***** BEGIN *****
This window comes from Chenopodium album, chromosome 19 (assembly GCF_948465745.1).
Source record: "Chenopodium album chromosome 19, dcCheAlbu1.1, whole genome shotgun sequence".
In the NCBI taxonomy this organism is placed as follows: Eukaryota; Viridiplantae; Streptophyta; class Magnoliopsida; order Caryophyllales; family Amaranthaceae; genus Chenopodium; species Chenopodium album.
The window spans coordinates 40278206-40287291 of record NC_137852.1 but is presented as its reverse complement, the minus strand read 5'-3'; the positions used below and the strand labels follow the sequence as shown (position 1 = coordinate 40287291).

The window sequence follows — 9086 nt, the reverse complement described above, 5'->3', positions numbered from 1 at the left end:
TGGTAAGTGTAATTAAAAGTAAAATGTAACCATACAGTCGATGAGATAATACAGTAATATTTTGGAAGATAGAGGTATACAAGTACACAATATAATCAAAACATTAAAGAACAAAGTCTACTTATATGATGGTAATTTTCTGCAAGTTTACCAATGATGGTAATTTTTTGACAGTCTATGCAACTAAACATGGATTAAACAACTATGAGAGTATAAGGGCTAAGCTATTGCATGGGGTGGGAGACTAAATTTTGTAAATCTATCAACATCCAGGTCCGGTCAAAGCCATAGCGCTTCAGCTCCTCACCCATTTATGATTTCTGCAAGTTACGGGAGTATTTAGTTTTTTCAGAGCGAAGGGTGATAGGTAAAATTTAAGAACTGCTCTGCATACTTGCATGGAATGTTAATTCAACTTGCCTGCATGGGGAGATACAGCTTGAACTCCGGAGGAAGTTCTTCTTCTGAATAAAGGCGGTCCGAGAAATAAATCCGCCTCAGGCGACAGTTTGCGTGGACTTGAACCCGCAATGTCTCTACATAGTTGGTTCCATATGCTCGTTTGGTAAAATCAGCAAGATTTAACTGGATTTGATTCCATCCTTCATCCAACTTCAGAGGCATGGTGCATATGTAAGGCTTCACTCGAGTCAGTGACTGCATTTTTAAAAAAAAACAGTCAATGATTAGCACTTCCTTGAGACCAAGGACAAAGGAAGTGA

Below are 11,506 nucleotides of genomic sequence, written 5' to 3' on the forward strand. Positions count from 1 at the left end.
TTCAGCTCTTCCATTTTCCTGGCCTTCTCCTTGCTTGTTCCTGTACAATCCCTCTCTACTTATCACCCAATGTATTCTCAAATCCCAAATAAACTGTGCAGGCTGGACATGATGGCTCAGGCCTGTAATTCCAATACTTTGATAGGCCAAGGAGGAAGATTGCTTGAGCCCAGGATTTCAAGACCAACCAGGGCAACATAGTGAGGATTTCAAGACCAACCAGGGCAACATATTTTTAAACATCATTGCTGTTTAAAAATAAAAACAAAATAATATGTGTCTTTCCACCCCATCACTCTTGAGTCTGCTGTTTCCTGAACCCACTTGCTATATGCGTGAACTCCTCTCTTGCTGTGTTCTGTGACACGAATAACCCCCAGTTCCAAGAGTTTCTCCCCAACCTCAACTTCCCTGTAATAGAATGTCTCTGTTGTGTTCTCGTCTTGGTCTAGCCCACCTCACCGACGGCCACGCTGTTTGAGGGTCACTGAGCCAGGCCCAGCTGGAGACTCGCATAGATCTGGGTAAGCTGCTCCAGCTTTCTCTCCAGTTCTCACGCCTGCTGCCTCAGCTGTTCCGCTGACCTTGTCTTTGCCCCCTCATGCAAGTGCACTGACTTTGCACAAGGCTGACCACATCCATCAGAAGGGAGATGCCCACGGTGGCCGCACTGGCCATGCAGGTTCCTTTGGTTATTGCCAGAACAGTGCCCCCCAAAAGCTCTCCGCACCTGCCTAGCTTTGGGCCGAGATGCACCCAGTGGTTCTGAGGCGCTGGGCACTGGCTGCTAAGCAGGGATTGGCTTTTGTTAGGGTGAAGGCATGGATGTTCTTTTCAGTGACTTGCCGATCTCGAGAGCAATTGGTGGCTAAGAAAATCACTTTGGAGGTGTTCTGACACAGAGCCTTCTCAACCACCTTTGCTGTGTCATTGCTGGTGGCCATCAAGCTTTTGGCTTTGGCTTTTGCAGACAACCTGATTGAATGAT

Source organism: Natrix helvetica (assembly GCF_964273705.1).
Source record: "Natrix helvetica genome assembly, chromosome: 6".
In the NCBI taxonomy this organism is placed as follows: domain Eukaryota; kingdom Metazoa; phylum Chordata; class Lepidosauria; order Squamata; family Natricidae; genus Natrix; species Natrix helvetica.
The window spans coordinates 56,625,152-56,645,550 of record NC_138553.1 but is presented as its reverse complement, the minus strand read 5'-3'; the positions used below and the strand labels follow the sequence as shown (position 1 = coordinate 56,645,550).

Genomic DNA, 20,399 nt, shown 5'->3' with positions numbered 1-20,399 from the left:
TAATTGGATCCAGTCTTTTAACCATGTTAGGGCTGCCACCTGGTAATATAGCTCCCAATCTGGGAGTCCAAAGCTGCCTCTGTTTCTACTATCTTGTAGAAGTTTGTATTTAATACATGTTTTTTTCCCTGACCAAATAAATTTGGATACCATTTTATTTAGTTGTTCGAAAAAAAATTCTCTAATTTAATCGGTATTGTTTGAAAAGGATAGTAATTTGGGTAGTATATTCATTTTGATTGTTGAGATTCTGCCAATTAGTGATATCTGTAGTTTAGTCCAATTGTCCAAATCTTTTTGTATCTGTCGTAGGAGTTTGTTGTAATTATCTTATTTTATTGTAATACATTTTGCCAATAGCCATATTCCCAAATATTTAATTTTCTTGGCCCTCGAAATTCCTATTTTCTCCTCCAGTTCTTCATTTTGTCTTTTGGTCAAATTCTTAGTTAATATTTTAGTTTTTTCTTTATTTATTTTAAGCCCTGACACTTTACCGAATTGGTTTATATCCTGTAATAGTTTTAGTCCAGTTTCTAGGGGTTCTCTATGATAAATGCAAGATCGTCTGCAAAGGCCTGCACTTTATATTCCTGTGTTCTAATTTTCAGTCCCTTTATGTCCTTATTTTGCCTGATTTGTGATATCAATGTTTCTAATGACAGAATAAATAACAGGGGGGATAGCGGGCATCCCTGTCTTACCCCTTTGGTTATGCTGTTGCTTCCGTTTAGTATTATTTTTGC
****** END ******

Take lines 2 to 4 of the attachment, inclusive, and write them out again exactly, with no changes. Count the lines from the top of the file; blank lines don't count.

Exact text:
Source record: "Chenopodium album chromosome 19, dcCheAlbu1.1, whole genome shotgun sequence".
In the NCBI taxonomy this organism is placed as follows: Eukaryota; Viridiplantae; Streptophyta; class Magnoliopsida; order Caryophyllales; family Amaranthaceae; genus Chenopodium; species Chenopodium album.
The window spans coordinates 40278206-40287291 of record NC_137852.1 but is presented as its reverse complement, the minus strand read 5'-3'; the positions used below and the strand labels follow the sequence as shown (position 1 = coordinate 40287291).